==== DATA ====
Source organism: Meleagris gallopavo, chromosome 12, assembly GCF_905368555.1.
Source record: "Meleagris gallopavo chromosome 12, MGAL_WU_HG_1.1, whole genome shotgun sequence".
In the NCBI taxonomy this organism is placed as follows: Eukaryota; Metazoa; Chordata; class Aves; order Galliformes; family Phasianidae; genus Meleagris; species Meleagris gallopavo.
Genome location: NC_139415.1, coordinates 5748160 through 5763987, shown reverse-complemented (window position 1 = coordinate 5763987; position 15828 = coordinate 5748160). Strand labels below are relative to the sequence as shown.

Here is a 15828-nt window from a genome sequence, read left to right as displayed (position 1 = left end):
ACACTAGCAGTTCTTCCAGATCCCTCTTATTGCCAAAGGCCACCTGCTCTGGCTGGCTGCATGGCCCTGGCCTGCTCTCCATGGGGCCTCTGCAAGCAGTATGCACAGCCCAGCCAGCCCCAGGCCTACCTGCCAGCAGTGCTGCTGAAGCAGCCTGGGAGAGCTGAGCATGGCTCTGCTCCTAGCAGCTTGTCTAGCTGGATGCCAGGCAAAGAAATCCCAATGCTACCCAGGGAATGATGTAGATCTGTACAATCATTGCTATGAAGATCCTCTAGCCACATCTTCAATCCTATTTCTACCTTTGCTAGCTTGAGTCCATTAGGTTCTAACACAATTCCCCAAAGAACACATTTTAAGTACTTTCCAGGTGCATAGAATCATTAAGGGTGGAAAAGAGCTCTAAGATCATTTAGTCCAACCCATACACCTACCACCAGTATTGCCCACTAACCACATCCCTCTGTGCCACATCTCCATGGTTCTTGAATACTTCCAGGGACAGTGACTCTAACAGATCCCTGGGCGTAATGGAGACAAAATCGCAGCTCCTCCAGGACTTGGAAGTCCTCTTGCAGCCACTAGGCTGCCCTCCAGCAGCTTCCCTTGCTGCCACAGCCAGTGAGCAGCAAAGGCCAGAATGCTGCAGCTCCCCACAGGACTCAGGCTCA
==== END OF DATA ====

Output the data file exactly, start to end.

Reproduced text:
Source organism: Meleagris gallopavo, chromosome 12, assembly GCF_905368555.1.
Source record: "Meleagris gallopavo chromosome 12, MGAL_WU_HG_1.1, whole genome shotgun sequence".
In the NCBI taxonomy this organism is placed as follows: Eukaryota; Metazoa; Chordata; class Aves; order Galliformes; family Phasianidae; genus Meleagris; species Meleagris gallopavo.
Genome location: NC_139415.1, coordinates 5748160 through 5763987, shown reverse-complemented (window position 1 = coordinate 5763987; position 15828 = coordinate 5748160). Strand labels below are relative to the sequence as shown.

Here is a 15828-nt window from a genome sequence, read left to right as displayed (position 1 = left end):
ACACTAGCAGTTCTTCCAGATCCCTCTTATTGCCAAAGGCCACCTGCTCTGGCTGGCTGCATGGCCCTGGCCTGCTCTCCATGGGGCCTCTGCAAGCAGTATGCACAGCCCAGCCAGCCCCAGGCCTACCTGCCAGCAGTGCTGCTGAAGCAGCCTGGGAGAGCTGAGCATGGCTCTGCTCCTAGCAGCTTGTCTAGCTGGATGCCAGGCAAAGAAATCCCAATGCTACCCAGGGAATGATGTAGATCTGTACAATCATTGCTATGAAGATCCTCTAGCCACATCTTCAATCCTATTTCTACCTTTGCTAGCTTGAGTCCATTAGGTTCTAACACAATTCCCCAAAGAACACATTTTAAGTACTTTCCAGGTGCATAGAATCATTAAGGGTGGAAAAGAGCTCTAAGATCATTTAGTCCAACCCATACACCTACCACCAGTATTGCCCACTAACCACATCCCTCTGTGCCACATCTCCATGGTTCTTGAATACTTCCAGGGACAGTGACTCTAACAGATCCCTGGGCGTAATGGAGACAAAATCGCAGCTCCTCCAGGACTTGGAAGTCCTCTTGCAGCCACTAGGCTGCCCTCCAGCAGCTTCCCTTGCTGCCACAGCCAGTGAGCAGCAAAGGCCAGAATGCTGCAGCTCCCCACAGGACTCAGGCTCA